AP Photo/Matt RourkePerhaps the worst part of the horrifying allegations against a Philadelphia abortion clinic is that it operated for 17 years before anyone did anything.
72-year-old Kermit Gosnell has been charged with killing seven babies and accused of killing hundreds in gruesome and illegal late-term abortions.
Prosecutors claim Gosnell "snipped" the necks of viable babies and exploited low-income, immigrant women who couldn't get abortions anywhere else.
Gosnell — who wasn't licensed to practice obstetrics and gynecology — is also accused of giving women venereal diseases by using dirty instruments, and of causing the death of a 41-year-old immigrant from Nepal. His lawyer insisted in court Wednesday that the clinic never killed any babies.
The clinic was not inspected from 1993 to 2010, when FBI agents finally raided the place. They found moaning women covered in blood-stained blankets and jars with severed fetus feet, according to the 281-page grand jury report.
The grand jury report that lays out allegations against Gosnell has an entire section called "How did this go on so long?" The simple answer is politics.
Pennsylvania's health department stopped routine inspections of abortion facilities in the state after Tom Ridge, a pro-choice Republican, became governor in 1995.
Health department lawyers "changed their legal opinions and advice to suit the policy preferences of different governors," health department official Janet Staloski said in grand jury testimony. In this case, she said the state didn't want to be "putting a barrier up to women" who wanted abortions.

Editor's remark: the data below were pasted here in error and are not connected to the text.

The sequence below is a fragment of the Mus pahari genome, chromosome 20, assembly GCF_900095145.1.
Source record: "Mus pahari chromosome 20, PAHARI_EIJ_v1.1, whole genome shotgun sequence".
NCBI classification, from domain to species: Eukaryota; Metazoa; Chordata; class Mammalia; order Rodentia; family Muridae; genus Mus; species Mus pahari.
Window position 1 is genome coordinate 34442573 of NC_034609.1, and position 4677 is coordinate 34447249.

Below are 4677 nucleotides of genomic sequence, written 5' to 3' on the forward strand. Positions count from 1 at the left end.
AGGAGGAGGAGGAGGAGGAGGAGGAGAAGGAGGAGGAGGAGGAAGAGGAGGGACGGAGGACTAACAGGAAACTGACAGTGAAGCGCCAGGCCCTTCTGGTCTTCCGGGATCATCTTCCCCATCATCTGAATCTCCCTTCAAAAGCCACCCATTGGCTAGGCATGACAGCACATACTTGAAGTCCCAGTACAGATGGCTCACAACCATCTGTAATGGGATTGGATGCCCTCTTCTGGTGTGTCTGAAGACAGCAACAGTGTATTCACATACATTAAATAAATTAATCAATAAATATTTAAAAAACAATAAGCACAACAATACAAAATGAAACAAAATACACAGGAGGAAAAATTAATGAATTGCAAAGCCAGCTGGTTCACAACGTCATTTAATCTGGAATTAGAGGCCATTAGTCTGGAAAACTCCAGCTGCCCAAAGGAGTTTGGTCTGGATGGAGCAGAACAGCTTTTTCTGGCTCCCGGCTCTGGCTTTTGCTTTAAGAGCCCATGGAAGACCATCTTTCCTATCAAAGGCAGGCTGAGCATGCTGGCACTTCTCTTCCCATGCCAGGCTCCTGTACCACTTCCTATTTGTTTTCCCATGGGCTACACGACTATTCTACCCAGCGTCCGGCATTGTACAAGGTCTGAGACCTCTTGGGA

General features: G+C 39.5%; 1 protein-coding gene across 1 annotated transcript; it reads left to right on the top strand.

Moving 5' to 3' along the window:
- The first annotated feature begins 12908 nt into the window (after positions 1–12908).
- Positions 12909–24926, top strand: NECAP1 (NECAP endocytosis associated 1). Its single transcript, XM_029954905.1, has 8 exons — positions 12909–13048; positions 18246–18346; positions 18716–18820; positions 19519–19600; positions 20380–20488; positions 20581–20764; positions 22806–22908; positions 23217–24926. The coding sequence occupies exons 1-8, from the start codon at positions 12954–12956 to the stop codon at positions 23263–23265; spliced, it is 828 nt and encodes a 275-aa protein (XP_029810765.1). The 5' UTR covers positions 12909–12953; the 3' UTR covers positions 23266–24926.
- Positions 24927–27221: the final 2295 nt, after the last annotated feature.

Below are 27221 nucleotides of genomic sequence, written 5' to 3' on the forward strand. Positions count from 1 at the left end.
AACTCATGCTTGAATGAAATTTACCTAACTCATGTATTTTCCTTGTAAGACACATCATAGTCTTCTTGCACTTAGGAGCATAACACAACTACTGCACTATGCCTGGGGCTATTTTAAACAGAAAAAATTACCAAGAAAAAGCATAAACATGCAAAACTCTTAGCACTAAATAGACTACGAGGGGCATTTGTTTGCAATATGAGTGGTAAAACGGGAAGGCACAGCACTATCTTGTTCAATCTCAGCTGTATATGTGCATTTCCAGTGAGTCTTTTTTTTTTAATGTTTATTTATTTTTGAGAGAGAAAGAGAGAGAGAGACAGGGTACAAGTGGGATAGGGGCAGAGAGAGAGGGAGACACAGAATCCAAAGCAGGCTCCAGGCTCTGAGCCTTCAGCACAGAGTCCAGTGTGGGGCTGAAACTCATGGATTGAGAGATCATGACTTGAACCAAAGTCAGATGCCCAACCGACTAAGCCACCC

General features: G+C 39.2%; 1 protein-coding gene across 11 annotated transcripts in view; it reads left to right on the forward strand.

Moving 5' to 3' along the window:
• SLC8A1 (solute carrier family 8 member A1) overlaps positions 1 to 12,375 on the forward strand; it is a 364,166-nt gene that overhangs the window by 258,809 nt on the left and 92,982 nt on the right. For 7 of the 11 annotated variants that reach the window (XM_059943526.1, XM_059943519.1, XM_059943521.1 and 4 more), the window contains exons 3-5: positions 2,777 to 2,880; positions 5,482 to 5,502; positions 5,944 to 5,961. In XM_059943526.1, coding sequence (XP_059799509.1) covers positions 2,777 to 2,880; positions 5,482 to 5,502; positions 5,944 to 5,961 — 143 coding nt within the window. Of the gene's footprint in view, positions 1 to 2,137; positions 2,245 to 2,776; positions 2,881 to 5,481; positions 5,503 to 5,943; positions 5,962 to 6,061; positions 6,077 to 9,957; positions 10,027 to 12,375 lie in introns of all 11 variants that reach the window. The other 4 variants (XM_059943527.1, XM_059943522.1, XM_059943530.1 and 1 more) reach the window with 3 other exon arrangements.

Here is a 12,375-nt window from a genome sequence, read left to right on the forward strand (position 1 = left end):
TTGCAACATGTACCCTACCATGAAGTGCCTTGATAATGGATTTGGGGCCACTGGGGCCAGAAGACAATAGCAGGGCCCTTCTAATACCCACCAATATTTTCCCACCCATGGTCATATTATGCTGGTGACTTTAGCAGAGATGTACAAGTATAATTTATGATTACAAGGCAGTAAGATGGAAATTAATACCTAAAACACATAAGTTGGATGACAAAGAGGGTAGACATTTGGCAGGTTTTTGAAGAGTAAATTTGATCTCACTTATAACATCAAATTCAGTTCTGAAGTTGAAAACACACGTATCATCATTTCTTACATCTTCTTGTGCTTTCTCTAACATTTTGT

In 1999, high-level Pennsylvania officials met to consider starting up regular inspections again but decided not to, state lawyer Kenneth Brody testified, according to the grand jury report. He told the grand jury that officials were concerns that abortion clinics wouldn't meet inspection standards and then there "would be less abortion facilities."
The state's politics-driven policy continued until the gruesome allegations regarding Gosnell came to light.
Inspections finally resumed in 2010 after more than 15 years. When pro-life Republican Gov. Tom Corbett took office in 2011, he asked officials to issue a report on the state's failure to inspect facilities for so long, the AP reported.
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